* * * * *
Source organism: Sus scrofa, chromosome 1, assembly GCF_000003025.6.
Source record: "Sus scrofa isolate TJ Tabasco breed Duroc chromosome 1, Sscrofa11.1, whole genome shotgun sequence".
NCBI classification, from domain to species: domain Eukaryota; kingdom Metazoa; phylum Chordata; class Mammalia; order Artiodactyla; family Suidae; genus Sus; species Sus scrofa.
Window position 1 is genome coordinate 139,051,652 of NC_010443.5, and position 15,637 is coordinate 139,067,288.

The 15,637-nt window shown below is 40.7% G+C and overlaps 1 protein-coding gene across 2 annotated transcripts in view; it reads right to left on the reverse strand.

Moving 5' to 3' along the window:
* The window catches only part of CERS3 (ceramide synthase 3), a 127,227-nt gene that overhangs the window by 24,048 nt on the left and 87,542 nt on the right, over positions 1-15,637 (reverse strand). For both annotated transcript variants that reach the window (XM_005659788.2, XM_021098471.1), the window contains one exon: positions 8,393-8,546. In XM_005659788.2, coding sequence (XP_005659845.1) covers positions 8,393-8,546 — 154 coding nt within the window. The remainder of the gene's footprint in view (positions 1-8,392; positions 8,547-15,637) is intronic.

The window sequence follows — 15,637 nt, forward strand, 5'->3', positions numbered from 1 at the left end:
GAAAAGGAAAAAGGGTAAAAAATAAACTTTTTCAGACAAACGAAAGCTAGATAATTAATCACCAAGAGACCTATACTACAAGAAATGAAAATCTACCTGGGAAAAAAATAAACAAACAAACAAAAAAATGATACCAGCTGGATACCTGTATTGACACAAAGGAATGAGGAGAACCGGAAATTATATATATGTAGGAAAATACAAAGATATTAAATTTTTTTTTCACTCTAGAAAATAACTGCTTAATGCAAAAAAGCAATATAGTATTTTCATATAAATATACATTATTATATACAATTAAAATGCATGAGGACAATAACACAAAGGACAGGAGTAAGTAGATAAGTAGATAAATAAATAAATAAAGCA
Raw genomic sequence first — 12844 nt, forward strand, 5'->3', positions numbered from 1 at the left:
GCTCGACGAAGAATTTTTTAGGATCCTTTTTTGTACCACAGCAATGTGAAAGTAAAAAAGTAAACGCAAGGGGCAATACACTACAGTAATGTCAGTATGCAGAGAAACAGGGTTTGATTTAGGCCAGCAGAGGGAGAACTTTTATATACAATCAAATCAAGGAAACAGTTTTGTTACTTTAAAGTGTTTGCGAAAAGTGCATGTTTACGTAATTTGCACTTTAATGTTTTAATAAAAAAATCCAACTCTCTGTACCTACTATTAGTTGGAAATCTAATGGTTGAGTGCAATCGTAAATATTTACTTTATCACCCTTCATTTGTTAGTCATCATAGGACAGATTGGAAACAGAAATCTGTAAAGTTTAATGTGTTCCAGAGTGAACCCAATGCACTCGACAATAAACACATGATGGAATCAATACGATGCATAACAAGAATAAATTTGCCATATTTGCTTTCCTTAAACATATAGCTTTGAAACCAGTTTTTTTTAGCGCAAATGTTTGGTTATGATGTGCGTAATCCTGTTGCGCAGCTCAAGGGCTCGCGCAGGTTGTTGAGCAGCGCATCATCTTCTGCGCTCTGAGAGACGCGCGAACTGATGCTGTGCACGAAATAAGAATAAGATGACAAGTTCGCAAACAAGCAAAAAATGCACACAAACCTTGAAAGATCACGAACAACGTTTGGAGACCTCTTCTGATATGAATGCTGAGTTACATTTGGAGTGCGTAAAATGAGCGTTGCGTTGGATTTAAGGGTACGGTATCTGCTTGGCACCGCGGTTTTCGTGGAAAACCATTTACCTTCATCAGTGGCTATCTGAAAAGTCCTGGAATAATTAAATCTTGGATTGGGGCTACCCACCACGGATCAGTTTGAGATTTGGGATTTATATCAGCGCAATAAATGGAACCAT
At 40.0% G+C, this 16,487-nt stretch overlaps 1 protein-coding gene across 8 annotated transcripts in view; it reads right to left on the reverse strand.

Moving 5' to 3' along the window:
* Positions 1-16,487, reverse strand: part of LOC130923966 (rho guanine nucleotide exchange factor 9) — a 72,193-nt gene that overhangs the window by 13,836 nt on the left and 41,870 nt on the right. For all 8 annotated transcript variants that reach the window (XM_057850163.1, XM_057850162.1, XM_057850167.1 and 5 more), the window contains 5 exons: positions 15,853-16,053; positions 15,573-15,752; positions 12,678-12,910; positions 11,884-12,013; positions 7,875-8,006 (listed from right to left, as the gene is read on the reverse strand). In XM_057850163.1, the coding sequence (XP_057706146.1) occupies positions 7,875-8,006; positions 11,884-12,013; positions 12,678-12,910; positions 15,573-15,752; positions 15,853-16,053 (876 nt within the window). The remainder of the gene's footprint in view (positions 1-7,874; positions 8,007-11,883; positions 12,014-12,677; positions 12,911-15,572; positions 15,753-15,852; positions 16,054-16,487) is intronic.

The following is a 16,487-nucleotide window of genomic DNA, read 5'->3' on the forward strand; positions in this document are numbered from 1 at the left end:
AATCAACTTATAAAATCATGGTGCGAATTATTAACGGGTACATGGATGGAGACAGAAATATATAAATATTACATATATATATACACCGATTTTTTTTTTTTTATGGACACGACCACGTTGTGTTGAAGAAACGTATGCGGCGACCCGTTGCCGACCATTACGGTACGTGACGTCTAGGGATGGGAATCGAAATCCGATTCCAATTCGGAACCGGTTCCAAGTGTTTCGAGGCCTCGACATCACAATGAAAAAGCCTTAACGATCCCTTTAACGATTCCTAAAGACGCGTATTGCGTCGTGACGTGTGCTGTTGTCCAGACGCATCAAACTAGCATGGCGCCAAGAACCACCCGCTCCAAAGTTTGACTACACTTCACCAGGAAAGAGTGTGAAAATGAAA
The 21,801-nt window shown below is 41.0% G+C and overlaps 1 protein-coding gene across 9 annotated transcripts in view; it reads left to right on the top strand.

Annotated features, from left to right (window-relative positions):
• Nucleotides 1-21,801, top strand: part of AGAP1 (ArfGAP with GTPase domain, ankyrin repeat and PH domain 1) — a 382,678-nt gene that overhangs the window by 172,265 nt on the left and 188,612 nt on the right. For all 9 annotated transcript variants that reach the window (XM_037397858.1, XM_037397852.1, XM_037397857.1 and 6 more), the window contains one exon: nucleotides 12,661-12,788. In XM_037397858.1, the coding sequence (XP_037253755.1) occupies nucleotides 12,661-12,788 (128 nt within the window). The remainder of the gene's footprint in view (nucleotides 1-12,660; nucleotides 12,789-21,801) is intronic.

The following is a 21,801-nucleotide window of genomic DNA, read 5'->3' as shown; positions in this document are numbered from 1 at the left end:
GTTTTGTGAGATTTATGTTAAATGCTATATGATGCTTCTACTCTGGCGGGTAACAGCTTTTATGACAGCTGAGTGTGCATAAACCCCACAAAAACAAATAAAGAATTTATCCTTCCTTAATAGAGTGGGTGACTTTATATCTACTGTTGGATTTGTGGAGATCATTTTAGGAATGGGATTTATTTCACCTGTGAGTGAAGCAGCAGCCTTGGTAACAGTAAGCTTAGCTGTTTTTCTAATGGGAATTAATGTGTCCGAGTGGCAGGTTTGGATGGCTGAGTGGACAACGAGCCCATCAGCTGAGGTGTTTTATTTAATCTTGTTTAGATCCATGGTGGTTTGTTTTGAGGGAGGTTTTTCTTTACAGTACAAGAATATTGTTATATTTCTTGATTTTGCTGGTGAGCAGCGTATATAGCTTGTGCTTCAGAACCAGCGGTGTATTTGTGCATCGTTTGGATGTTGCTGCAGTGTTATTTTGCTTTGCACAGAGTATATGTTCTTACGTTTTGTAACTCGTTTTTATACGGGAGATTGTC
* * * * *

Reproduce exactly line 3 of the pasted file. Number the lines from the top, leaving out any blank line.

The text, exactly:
NCBI classification, from domain to species: domain Eukaryota; kingdom Metazoa; phylum Chordata; class Mammalia; order Artiodactyla; family Suidae; genus Sus; species Sus scrofa.